Q: We purchased our retirement home in September. We then put our present home up for sale.
It’s on the market for less than we owe and is priced about $10,000 less than others in neighborhood.
We are retiring in October. If we go into foreclosure on our primary residence, can they put a lien on our new home? I’m sure we won’t sell our current home by then and when we retire we will not be able to afford two homes.
A: Do you have to retire in October? Unless this is a mandatory retirement, you and your spouse should not plan on leaving your jobs until you have sold your home.
If you stop paying the mortgage, the lender will put your property into foreclosure and that will trash your credit. In addition, if the lender allows you to do a “short sale” (where your home is worth less than the mortgage), and the lender does not agree to accept the amount from the sale to satisfy the debt, the lender can still go after you for the shortfall.
In other words, you will still owe the lender the missing money from the short sale or foreclosure and could continue to have legal troubles with your current lender. That lender can go as far as suing you and if the lender wins in the suit, the lender can put a lien on your newly acquired home causing you a major financial headache in your retirement years. Since you still have about six months until your hoped-for retirement date, focus on doing what you can to get your current home sold. You may need to make some minor changes or lower the price to make it even more attractive.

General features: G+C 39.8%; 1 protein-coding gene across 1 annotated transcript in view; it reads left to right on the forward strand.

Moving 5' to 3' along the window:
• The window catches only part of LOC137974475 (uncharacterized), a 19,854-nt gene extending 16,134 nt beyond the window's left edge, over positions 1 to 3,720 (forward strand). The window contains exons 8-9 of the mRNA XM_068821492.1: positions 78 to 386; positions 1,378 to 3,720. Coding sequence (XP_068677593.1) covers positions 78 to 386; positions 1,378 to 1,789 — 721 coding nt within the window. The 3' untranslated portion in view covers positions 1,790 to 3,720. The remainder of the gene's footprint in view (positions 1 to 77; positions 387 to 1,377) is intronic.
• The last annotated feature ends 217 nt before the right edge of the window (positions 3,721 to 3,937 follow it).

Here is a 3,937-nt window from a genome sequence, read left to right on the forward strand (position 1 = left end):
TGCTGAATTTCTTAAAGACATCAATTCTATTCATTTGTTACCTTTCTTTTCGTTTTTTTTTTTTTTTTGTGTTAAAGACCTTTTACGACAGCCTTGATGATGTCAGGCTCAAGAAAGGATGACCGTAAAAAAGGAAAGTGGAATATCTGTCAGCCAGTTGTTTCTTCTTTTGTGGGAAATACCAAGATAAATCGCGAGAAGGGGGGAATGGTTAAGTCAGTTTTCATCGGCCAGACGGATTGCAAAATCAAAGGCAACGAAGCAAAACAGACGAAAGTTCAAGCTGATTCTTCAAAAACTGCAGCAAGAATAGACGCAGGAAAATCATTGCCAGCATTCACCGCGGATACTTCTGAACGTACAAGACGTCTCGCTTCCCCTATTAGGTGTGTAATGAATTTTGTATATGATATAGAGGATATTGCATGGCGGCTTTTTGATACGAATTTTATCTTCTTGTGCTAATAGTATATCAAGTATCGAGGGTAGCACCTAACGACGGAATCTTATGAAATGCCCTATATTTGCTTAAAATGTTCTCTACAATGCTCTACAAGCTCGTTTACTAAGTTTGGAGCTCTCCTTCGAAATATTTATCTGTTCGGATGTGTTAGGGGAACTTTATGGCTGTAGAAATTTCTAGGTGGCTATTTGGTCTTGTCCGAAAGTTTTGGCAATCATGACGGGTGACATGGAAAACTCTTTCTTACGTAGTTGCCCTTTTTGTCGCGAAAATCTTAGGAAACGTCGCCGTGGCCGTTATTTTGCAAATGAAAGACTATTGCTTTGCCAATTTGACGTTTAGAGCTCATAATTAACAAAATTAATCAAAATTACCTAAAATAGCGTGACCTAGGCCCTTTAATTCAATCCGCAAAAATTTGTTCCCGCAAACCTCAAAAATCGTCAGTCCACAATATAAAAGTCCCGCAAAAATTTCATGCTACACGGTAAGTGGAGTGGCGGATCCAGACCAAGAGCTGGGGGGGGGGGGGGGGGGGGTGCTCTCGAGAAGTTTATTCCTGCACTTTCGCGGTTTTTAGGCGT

If you’ve done all that you can (including hiring a top-notch, aggressive agent), then you’ll need to find a way to keep bringing in income until conditions improve in your neighborhood.
If the real estate market does not improve in your area, you’ll have to approach the lender early on about accepting a short sale and have the lender accept the short sale as full payment of the amount you owe the lender on the loan. You should also attempt to have the lender agree (in writing) not to report the short sale as a negative on your credit report. Instead, the loan should be reported “paid as agreed.”
Feb. 29, 2008